Peptoid cancer drugs target PCNA
Fragment-based drug discovery is a popular method used to design molecules that bind to protein targets. In this method, many small compounds are screened for their binding to a target protein. Subsequently, steps are undertaken to combine more than one of the small compounds found to bind weakly into a larger, stronger-binding, drug-like compound. Fragment-based drug discovery presents a significant challenge; information must be known about the binding sites of the fragments so that they can be combined in a way that does not disrupt the binding of the individual fragments. In addition, many important drug target proteins participate in protein-protein interactions. Disrupting such interactions is critical to disrupting the chemical signals that drive cancer and other diseases.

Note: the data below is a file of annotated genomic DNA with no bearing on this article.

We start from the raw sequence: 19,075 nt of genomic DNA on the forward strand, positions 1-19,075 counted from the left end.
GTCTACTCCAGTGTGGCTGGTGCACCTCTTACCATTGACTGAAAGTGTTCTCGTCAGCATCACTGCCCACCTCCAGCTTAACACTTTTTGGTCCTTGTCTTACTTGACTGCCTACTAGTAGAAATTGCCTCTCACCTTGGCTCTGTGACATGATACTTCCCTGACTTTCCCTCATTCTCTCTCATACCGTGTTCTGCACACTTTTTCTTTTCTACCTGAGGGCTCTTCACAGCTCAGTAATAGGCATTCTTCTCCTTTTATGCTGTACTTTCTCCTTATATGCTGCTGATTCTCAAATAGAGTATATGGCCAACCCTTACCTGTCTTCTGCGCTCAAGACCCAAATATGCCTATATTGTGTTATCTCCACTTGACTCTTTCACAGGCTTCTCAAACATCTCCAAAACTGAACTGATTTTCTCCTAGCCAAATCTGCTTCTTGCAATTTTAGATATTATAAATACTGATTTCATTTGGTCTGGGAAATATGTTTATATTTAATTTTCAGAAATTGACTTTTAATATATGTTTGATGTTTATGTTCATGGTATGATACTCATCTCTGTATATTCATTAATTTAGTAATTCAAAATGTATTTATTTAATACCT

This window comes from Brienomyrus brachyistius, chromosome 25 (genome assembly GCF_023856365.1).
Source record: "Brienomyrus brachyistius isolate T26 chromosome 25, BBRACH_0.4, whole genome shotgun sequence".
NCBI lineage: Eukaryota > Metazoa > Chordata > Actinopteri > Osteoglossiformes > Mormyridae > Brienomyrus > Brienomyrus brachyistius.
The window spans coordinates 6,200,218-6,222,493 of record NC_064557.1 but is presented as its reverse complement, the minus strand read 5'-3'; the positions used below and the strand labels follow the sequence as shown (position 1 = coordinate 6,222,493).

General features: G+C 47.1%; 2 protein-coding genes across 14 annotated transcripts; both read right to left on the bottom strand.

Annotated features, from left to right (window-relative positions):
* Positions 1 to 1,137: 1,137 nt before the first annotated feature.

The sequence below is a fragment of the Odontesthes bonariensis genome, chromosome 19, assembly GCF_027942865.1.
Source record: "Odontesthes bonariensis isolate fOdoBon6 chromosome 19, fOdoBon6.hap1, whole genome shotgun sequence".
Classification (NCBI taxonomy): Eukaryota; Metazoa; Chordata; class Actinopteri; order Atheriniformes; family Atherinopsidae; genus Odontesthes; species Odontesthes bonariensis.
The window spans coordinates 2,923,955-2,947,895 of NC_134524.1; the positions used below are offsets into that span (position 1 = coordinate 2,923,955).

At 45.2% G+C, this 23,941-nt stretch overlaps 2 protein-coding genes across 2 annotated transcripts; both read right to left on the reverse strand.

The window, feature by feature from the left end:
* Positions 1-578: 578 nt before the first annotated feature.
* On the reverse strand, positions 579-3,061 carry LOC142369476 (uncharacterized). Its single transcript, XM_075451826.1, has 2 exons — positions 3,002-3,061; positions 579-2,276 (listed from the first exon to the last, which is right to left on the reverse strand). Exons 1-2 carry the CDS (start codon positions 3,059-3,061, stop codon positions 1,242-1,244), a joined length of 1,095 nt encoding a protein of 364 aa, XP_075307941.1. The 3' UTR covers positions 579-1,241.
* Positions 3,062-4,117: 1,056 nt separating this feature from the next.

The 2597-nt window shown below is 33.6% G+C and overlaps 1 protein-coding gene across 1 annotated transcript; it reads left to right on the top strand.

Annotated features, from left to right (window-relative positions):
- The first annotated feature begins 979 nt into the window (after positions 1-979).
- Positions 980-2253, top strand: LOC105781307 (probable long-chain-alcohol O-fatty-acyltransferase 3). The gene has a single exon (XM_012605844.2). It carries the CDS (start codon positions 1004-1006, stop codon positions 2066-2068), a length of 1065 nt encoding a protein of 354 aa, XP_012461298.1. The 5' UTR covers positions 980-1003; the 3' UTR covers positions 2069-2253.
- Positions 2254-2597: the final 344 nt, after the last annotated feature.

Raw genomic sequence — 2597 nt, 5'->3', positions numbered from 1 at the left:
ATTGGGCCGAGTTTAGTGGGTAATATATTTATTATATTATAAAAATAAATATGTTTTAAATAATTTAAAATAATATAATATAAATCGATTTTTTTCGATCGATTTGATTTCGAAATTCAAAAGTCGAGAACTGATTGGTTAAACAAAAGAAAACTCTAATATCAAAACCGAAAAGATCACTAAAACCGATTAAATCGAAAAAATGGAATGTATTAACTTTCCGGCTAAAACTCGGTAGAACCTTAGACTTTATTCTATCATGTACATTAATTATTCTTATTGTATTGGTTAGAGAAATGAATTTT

To overcome the challenges of traditional fragment-based drug design, researchers at Purdue University used a combination of computational and experimental technique to discover novel inhibitors of the interaction between proliferating cell nuclear antigen (PCNA) and a peptide that binds to a site on PCNA responsible for multiple protein-protein interactions relevant to its cellular function. Specifically, thousands of tripeptoids (peptide-like molecules with three chemically distinct sites) were screened in silico, facilitating the selection of a small number of tripeptoids for in vitro testing. Several of the selected tripeptoids show a good ability to disrupt the PCNA-peptide interaction. This method of drug discovery successfully identified a small number of hit compounds that disrupt a protein-protein interaction involving PCNA, an important cancer target.
- Potential first-in-class cancer drug
- Fewer compounds synthesized
- Less structural information needed than in traditional fragment-based drug discovery
- Well-suited to targeting protein-protein interactions
- Drug discovery
- Cancer therapy
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